Parts of the Tree Used for Food

 

About 83.3 percent of the farmers used fruits as food. This implies that farmers may obtain fruit from trees on their farm for food either processed or fresh. This is in consonance with Padoch et al. (2008) who documented that fruits have been a low-cost staple food source, while 7.9 percent stated that they used seed as food, this is because some of the trees in rural areas produce edible seed which are used for food. This finding is supported by World Bank (2000) who reported that many trees bear edible nuts which can loosely be described as being large, oily kernels found inside a hard shell. These include coconuts (Cocos nucifera), Brazil nuts (Bertholletia excelsa). They have high nutritive value and contain high-quality protein, vitamins and minerals as well as dietary fiber.

 

Parts of the Tree Used for Feed

 

A total of 36.7 percent of the farmers stated that they use fruits as animal feeds, this could be due to the fact that farmers use fruits from tree either directly or processed as animal feeds, while 27.5 percent use seeds for preparing animal feeds. Similar finding by Neupane and Thapa (2001), reported that some products of tree species grown on farmland are the main sources of animal feeds.

 

Parts of the Tree Used for Medicine

 

Majority (64.2%) of the farmers used bark for medicine, this may be true in rural settlement where people make use of the bark of tree to treat certain sicknesses such as malaria and typhoid fever, this agrees with Lichterman (2004) who reported that, the bark of some trees such as willow  tree contains large amounts of salicylic acid, which is the active metabolite of aspirin. Willow bark has been used for millennia for medicine as an effective pain reliever and fever reducer. Also, Muriukiet al. (2012) reported that many trees are cultivated to provide medicine from bark, leaves, roots, etc., which are sold to provide income and are used for self- treatment, supporting the health of communities. Some 0.8 percent of farmers used seeds for medicine. This could be so because some seed of trees contains medicinal properties. Similar findings found that many of the seed of common trees and weeds that populate human settlements, such as Balanites aegyptiana and Acacia nilotica have medicinal properties (Lichterman, 2004).

 

Parts of the Tree Used as Raw Materials

 

Majority (99.2%) of the farmers stated that timber is used as raw materials, this may include stems of trees used in local construction. This finding is in agreement with Shepherd et al. (2003) who reported that wood has been an important, easily available material for construction since humans started building shelters. Only 0.4 percent said leaves are used as raw materials. This holds to the fact that some farmers are very poor to purchase timber as such they use leaves to cover their small muddy huts.

Protection from Trees

 

About 54.2 percent of farmers stated that trees protect them by the provision of shade. This could be the reason why some of the farmers plant trees on their farms so that during the day when heat is high they will go under the tree and have some shade. This is in agreement with Sileshi et al. (2007) who opined that trees and shrubs in agroforestry systems can contribute to better microclimate by providing shade and windbreak in farms and homes. Even though 7.9 percent stated that trees protect them by purifying the air. This is because trees produce oxygen during photosynthesis thereby purifying the air in an environment. This finding is in agreement with Lin (2007) who reported that, tree on farm bring about favorable changes in the microclimatic conditions by purifying air, influencing radiation flux, air temperature and wind speed.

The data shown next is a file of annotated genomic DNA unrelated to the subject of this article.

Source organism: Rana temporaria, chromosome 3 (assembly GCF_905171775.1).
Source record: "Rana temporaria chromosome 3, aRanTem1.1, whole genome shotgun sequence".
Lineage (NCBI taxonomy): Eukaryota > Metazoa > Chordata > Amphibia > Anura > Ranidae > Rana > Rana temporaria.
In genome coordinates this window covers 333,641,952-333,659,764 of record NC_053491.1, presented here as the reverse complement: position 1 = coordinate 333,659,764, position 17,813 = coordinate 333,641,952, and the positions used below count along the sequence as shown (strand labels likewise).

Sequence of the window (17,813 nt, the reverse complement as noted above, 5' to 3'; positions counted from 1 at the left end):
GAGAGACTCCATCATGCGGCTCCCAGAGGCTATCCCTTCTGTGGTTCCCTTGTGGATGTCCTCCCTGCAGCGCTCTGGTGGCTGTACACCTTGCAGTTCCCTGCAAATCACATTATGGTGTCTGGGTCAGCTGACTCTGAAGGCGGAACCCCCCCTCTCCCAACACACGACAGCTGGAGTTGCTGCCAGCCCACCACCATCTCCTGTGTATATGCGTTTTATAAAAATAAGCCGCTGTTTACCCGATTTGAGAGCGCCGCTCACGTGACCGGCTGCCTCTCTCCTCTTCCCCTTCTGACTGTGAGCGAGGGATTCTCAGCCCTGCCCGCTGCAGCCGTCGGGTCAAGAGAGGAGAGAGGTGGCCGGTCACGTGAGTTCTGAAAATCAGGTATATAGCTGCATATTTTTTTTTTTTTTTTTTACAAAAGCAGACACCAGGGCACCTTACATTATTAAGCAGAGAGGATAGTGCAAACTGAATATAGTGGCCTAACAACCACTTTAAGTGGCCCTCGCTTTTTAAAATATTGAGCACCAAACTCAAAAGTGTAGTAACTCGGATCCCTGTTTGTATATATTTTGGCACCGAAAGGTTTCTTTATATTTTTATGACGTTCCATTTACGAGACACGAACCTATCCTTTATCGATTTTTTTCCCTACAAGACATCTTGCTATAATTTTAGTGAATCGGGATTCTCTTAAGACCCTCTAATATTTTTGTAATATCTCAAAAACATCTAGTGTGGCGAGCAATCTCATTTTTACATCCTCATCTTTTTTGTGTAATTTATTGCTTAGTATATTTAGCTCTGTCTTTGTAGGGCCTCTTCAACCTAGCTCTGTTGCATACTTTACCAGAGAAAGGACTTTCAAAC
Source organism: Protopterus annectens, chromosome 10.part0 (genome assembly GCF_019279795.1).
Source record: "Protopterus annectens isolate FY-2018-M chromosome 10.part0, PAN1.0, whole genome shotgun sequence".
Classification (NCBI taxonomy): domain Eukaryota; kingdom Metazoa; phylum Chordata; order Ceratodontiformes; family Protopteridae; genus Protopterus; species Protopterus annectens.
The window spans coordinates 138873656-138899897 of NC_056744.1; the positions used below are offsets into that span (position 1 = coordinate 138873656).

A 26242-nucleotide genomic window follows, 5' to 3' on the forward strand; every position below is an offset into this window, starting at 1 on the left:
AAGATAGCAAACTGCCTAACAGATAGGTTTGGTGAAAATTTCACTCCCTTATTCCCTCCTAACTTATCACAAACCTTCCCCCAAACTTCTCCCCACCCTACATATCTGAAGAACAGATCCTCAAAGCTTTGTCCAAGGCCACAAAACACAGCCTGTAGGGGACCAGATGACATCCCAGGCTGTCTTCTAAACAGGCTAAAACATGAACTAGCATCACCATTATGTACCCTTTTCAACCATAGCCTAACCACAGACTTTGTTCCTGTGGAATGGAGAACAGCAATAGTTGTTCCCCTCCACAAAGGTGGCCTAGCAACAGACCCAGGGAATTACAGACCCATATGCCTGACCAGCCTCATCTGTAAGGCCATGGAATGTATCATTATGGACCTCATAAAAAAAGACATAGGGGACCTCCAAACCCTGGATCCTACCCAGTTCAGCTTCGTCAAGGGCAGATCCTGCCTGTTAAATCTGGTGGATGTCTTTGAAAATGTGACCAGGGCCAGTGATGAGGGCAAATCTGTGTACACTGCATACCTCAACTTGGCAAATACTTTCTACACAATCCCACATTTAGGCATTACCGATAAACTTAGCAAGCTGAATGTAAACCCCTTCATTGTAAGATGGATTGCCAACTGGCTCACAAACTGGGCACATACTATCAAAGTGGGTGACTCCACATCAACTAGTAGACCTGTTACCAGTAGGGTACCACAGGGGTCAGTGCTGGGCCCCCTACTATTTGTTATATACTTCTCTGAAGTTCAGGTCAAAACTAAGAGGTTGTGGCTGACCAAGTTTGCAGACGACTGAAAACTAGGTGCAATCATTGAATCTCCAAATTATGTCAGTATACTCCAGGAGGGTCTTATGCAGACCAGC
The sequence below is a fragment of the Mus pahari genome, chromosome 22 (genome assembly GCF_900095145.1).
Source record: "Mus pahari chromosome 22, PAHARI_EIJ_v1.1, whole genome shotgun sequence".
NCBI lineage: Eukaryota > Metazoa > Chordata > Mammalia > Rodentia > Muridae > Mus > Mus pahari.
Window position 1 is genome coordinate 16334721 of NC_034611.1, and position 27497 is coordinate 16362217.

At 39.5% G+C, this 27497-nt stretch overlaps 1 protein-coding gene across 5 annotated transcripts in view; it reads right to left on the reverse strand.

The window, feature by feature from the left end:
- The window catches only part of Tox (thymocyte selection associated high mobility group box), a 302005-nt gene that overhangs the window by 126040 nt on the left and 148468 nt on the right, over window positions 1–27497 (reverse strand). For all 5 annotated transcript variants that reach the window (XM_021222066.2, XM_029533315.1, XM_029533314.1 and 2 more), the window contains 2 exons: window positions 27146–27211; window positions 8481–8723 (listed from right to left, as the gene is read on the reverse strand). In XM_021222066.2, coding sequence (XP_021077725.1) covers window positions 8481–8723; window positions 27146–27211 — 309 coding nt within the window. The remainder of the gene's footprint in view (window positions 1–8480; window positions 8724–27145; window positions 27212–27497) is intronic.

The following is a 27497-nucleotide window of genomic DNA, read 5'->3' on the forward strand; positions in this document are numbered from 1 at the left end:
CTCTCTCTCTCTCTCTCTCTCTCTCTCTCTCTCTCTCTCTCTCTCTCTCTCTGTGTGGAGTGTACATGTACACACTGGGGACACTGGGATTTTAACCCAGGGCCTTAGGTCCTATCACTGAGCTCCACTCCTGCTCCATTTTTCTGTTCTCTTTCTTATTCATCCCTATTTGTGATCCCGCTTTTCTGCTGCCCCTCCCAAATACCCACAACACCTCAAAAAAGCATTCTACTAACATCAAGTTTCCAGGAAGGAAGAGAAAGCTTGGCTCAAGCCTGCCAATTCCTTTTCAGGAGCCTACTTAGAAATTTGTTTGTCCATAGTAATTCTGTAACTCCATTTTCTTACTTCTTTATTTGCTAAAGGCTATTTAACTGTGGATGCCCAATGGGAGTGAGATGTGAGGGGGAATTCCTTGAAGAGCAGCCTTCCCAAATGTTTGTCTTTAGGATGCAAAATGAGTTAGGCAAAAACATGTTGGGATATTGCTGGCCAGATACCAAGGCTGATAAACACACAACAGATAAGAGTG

CONCLUSION

 

Many of the farmers maintained trees in their farmland in form of agroforestry practices, and collect fuel wood, and fodder from these trees for their sustenance. This type of management system has contributed to the improvement of soil fertility in the study area. Agroforestry practice is strongly adopted in the study area.

           

 

RECOMMENDATIONS

 

Based on the findings, the study recommends several ways in which policy and regulatory practices can be improved to support farming communities in the practice of agroforestry. The following recommendations are hereby made:

.

1.    Many smallholder farmers do not have the knowledge and skills to manage agroforestry, therefore government should find a way of educating and training the farmers. 

2.      Government should distribute improved tree seeds and seedlings suitable for agroforestry freely to every farmer who shows interest to go into agroforestry practice. This will also encourage other farmers to adopt the practice.

 

 

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Cite this Article: Gwimmi, DP; Umar, I; Nafiu AK; Atiku, M; Ambursa AS; Sokoto MB; Wele, HK (2019). Contribution of Agroforestry for Livelihood Improvement in Wamakko Local Government Area, Sokoto State, Nigeria. Greener Journal of Agricultural Sciences 9(2): 242-249, http://doi.org/10.15580/GJAS.2019.2.052419097.